Changes in IRS Tax Regulations Affect Ethanol Plants

New property definitions will change tax treatment of certain repairs
By Jim Schmidt and Beth Feuchtenberger | November 05, 2012

There has been significant controversy concerning expenditures on tangible property between taxpayers and the Internal Revenue Service. Taxpayers tend to see business expenditures as deductions for repairs and maintenance, while the IRS argues for capitalization and recovery over a period of years. This conflict has produced a number of court cases with decisions made in both directions.

On Dec. 23, 2011, the IRS issued temporary regulations that provide guidance for the deduction or capitalization of amounts paid to acquire, produce or improve tangible property. In developing these regulations, the IRS amalgamated case law and prior IRS guidance. The goal is to reduce controversies while both sides continue to address the issue. Even though temporary, taxpayers are expected to comply with the regulations, which are effective for taxable years ending on or after Jan. 1, 2012. As a result, businesses need to know how these regulations apply to insure compliance. Failure to comply with the regulations could cause the IRS to assess a deficiency during examinations.

To comply with these regulations and minimize examination risk, ethanol plant operators need to determine if they have the appropriate policies and procedures in place, as well as applicable tax elections. All of which may require changes to accounting methods.
Deducting Materials, Supplies
The regulations define materials and supplies as tangible property used or consumed in the taxpayer’s business operations (not inventory), and specifically defined as:

• A component acquired to maintain, repair or improve a unit of tangible property owned, leased or serviced by the taxpayer and that is not acquired as part of any single unit of tangible property.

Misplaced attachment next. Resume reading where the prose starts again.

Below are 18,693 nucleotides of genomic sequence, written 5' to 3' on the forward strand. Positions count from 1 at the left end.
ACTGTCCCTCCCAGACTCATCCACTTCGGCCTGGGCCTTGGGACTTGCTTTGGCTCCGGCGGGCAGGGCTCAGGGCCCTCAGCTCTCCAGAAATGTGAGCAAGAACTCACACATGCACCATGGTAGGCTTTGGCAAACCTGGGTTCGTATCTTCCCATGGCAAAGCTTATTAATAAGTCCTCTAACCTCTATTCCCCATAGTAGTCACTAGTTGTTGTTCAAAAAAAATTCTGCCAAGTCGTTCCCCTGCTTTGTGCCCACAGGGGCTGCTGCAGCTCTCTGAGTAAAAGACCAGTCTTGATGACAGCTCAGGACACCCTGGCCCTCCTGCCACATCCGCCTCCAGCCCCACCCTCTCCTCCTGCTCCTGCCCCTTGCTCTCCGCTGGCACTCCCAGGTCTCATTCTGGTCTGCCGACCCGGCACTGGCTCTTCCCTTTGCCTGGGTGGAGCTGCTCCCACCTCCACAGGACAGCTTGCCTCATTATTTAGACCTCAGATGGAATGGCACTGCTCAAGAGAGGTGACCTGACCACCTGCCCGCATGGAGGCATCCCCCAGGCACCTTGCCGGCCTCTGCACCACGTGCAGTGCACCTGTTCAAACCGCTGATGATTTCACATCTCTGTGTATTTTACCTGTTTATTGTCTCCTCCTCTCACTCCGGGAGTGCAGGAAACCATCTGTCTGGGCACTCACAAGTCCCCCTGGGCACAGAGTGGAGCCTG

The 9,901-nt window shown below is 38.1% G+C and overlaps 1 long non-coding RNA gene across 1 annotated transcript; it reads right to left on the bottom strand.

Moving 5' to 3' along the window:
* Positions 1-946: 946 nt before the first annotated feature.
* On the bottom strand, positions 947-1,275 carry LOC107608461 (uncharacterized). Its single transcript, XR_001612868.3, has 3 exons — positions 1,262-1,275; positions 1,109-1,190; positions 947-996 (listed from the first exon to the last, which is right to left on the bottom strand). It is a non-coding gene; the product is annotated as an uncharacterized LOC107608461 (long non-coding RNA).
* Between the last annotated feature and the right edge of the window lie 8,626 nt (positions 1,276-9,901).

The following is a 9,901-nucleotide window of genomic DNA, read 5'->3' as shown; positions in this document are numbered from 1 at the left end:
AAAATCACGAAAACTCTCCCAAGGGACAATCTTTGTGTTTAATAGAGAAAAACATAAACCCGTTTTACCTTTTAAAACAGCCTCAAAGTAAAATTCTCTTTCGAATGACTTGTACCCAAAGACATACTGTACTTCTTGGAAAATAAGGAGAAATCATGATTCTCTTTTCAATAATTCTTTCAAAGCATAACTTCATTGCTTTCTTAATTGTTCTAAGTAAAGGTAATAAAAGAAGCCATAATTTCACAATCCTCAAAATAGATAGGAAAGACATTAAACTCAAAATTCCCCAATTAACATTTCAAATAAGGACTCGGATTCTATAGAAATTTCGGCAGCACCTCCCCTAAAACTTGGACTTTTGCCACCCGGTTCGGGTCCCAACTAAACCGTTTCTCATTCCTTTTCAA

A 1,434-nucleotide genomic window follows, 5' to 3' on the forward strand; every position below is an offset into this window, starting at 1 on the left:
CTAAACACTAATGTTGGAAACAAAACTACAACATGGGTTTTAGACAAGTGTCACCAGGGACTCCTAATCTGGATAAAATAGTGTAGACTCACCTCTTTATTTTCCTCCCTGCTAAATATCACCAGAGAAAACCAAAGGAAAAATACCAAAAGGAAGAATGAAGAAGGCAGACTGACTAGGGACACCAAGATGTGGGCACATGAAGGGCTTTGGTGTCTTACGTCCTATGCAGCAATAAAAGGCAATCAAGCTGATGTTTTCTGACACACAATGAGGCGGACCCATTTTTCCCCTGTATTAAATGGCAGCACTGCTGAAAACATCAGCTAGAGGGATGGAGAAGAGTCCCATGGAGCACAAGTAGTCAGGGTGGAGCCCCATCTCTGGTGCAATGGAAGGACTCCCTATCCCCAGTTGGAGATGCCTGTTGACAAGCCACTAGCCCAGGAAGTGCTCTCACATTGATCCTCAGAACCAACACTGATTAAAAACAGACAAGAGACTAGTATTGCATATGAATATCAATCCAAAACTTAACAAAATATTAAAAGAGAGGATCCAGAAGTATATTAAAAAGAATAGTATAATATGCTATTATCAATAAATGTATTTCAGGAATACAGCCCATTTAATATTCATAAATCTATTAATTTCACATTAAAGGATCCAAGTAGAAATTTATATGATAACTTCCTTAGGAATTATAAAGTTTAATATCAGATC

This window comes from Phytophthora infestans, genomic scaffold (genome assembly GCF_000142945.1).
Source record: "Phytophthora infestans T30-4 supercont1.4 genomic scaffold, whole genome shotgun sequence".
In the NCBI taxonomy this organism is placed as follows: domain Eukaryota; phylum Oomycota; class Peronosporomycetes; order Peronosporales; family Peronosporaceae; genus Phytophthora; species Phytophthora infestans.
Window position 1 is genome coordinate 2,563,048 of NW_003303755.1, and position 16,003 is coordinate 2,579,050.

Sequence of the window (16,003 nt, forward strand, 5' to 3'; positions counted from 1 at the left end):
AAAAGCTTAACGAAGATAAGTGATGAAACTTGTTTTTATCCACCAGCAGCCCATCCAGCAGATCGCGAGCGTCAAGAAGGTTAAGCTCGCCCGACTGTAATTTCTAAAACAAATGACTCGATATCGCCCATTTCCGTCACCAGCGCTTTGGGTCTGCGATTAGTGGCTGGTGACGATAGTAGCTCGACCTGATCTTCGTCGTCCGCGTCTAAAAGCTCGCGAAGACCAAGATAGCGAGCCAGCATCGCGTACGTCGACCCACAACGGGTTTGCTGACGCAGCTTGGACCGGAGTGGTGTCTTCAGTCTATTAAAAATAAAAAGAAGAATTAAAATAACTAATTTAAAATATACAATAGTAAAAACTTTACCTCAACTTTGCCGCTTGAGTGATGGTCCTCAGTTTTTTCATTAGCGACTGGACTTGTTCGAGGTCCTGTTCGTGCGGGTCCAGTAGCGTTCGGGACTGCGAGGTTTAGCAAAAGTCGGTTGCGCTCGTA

• Fuel, lubricants, water or similar items that are reasonably expected to be consumed in 12 months or less, beginning when used in taxpayers operations. 

• A unit of property with an economic useful life of 12 months or less, beginning when the property is used or consumed in the taxpayer’s operation.

• A unit of property with an acquisition cost or production cost of $100 or less, or an item identified in published IRS guidance as materials and supplies.

The regulations allow a taxpayer to deduct nonincidental materials and supplies when used or consumed. If a taxpayer has no record of use, or an inventory is not maintained for the nonincidental materials and supplies, a taxpayer may deduct these expenditures when purchased, if taxable income is not distorted. These rules are consistent with prior law.  A taxpayer, with certain exceptions, has the right, however, to elect to capitalize the cost and depreciate any material and supply item. In general terms, capitalization of these items will provide an increase in taxable income for the year capitalized, and a deduction in future years based on the applicable taxable life.

While the regulations modify the ‘de minimis’ (minimal expense) rule from the prior proposed regulations, ethanol plants generally have material and supply costs that exceed the de minimus rule threshold.

Spare Parts Treatment
There is a new optional method of handling rotating and temporary spare parts, which allows quicker deductions on these parts, rather than the general rule to deduct as the part is disposed. Although the optional method requires more record keeping, the cash flow improvement may be worth the effort. Factors that help in the determination of electing capitalization would include a comparison of the number of turns in spare parts inventory versus the depreciation period of the capitalized cost.